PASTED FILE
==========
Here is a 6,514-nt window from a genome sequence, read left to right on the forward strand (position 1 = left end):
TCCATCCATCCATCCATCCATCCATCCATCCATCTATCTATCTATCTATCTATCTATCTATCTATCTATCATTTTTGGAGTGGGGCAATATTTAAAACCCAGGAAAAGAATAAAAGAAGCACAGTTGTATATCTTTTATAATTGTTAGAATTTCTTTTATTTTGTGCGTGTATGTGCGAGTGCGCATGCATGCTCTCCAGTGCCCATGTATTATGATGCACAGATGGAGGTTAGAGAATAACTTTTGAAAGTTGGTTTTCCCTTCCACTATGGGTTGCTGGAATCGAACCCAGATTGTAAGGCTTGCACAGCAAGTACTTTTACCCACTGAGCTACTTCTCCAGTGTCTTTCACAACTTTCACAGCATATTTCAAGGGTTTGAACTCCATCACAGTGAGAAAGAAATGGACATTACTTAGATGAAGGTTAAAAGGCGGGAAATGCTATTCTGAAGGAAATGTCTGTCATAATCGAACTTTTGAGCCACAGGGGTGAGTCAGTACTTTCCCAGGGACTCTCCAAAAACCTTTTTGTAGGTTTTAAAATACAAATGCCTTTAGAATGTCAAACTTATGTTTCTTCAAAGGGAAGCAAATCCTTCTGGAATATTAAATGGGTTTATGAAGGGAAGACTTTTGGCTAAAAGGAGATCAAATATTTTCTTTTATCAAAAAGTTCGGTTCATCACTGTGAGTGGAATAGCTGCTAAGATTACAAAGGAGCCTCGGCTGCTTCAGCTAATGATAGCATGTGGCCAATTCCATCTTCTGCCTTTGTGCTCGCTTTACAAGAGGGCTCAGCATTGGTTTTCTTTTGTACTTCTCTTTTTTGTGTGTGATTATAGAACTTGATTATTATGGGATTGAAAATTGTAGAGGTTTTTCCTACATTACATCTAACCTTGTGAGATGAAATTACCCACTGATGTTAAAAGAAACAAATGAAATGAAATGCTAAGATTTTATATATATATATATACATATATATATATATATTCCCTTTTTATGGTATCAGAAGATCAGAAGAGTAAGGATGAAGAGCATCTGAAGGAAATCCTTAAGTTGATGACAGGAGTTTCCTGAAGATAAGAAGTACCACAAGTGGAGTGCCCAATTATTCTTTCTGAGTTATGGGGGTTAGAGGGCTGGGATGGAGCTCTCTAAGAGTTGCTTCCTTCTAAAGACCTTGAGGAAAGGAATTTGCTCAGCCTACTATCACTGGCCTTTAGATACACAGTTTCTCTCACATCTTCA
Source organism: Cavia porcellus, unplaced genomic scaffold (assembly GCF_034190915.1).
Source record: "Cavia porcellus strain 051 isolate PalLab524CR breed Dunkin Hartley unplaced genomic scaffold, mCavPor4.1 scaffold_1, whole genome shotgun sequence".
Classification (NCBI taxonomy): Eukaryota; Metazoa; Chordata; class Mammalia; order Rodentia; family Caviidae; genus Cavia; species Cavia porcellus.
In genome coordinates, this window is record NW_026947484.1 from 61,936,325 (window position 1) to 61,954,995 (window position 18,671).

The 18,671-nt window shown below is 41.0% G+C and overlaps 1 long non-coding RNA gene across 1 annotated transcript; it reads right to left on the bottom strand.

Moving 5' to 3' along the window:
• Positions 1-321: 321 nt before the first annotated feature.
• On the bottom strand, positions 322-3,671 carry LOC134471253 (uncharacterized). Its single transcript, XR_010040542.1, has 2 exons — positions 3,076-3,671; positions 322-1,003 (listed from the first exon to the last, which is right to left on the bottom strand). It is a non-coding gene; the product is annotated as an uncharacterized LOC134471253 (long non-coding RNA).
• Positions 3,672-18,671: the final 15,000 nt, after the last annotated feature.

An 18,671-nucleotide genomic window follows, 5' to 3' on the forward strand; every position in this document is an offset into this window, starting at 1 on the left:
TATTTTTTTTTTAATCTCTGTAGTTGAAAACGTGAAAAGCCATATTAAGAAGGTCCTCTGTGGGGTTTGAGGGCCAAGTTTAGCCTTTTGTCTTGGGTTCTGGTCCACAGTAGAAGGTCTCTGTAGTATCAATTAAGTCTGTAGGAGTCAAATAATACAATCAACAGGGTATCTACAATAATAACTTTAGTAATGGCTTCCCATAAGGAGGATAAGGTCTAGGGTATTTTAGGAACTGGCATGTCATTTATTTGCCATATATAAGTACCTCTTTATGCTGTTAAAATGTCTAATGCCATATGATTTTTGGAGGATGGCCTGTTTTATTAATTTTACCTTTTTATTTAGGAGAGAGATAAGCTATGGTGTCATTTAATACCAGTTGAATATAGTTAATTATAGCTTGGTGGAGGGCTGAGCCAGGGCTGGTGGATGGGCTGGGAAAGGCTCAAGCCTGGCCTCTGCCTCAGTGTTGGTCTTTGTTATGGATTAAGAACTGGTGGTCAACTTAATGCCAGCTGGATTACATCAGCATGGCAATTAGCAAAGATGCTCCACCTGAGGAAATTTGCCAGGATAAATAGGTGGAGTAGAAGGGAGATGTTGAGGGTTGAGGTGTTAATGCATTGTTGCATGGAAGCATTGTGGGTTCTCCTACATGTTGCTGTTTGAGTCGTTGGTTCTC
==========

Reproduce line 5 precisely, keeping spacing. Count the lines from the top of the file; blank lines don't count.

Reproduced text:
Classification (NCBI taxonomy): Eukaryota; Metazoa; Chordata; class Mammalia; order Rodentia; family Caviidae; genus Cavia; species Cavia porcellus.